The brogue. An iconic footwear staple steeped in heritage. Identifiable by their distinctive punching and serrated trims, the brogue has transcended history from humble rural beginnings to the floors of formal dinners and working offices.
This suave style is incredibly versatile, adding detailed sophistication to sharp suits or a dash of off-beat cool to your weekend repertoire. But what makes a brogue a brogue exactly?
Knowledge is power. In this masterclass, we delve into the history of this handsome hallmark, quash some long-held misconceptions (what are wingtips anyway?), and answer the all-important sartorial question: how to wear brogues?
Ready to know your brogues inside and out? Let’s get started…
What are Brogues: A Brief History…
Born from humble beginnings, the brogue originated as a working man’s shoe made for Scottish and Irish farmers in the 19th Century.
The name derives from the Gaelic word ‘brog’ translating to ‘rough’ or ‘stout’. Rudimentary in design, the original brogue was made purely for function. Crafted with untanned animal hides and a series of punching to allow effective drainage in the wet, boggy conditions of the land.
From the grit of the marshes to the glitz of Tinseltown, over the next century, the brogue became a familiar style through the jazz era and went on to dress the greats of Hollywood such as Fred Astaire and Gene Kelly.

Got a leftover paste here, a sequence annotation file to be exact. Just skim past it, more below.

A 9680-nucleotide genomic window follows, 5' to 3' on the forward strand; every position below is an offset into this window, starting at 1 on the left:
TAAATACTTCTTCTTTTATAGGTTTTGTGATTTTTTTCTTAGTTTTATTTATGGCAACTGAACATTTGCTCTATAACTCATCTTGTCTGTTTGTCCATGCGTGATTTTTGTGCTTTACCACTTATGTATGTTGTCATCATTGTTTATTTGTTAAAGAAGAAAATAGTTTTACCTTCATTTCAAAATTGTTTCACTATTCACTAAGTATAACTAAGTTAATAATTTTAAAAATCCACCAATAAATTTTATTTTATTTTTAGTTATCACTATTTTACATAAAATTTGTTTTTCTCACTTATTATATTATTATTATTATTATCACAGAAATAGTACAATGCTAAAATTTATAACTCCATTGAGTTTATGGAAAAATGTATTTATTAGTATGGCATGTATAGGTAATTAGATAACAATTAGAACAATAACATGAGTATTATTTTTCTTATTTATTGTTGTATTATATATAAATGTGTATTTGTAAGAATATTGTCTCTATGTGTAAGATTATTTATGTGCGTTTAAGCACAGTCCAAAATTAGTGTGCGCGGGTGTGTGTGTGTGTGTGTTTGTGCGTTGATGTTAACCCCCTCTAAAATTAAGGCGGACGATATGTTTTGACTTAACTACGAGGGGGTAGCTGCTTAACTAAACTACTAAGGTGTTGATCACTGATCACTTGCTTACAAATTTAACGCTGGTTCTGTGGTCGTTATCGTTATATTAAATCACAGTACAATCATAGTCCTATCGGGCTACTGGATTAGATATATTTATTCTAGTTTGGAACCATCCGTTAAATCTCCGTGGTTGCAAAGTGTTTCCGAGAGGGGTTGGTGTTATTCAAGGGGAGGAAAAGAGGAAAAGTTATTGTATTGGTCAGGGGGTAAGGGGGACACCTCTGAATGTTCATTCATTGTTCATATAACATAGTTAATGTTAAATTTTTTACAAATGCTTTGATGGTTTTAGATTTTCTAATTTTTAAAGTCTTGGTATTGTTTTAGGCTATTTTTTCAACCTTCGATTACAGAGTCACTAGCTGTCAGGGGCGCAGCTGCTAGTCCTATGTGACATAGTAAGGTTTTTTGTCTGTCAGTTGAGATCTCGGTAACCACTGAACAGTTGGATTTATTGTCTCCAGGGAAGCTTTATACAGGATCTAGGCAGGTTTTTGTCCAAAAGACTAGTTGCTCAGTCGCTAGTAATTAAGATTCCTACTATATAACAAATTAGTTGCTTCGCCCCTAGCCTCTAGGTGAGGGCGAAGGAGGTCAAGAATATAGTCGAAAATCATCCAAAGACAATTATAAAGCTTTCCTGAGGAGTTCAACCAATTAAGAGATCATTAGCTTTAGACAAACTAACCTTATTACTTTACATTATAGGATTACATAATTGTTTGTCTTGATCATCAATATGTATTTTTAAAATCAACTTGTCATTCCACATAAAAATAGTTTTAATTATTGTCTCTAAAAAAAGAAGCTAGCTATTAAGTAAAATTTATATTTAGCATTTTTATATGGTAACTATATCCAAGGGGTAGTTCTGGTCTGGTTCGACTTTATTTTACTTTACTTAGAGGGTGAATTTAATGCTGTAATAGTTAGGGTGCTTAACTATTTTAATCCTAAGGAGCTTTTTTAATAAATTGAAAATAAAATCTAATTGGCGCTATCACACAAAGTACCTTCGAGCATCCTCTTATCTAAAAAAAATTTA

In recent years the brogue has revolutionized the dress codes of working gents in the city. Once considered a country shoe for the working class, the brogue is now a familiar sartorial staple, diminishing the once ‘cardinal sin’ of brogues in the business districts.
Oxfords vs Brogues: What’s the Difference?
What’s the difference between an Oxford and a brogue? The answer: it’s a trick question.
An Oxford Shoe is a type of men’s shoe with roots dating back a hundred years or so. Often worn for formal occasions, the Oxford is characterized by its construction which involves sewing the tongue and lace flaps under the vamp.
In contrast, Derby shoes (close cousins of the Oxford) are constructed with the lace flaps sewn on top of the vamp, creating a ‘gap’ between the flaps and the tongue which runs underneath. Derby shoes are often mistaken for simply being brogues – but the existence of plain Derby shoes demonstrates that this is a misconception.
Instead, broguing refers specifically to the punctured detail and pinked trims that give ‘brogues’ their sophisticated charm. The puncturing itself has little to do with the construction of the shoe, which could be an Oxford or a Derby, or even a monk shoe or brogue boot.
In other words, you can have an Oxford brogue or a Derby brogue, but you cannot have an Oxford Derby shoe.
Get to Know: 3 Key Styles
The Full brogue
Also known as a wingtip, the full brogue is determined by its wing-like ‘w’ shaped overlay that starts at the toe and extends across the quarters, accented by brogue puncturing and pinked trims.
Team black leather brogues with the sharpest of tailoring, a winning look for a day at Ascot.
How to Style Brogues
Well-crafted brogues are the natural companion to a tailored suit, completing the look with well-considered, detailed charm. As always, opt for leather construction, inside and out, in whichever silhouette, Oxford or Derby, you prefer.
A quirky statement sock will never go amiss when styled with brogues and a suit. Don’t forget to add a matching belt to nail this classic combination.
As for which color shoe to match the color of your suit? We’ve got a masterclass on that too.
There’s nothing to stop you from donning your brogues for more laidback affairs. Make your brogues a focal point by opting for a pair in rich tobacco or tan leathers, paired with muted hues elsewhere.
A dark bomber jacket will bring out the timelessness of this statement footwear choice.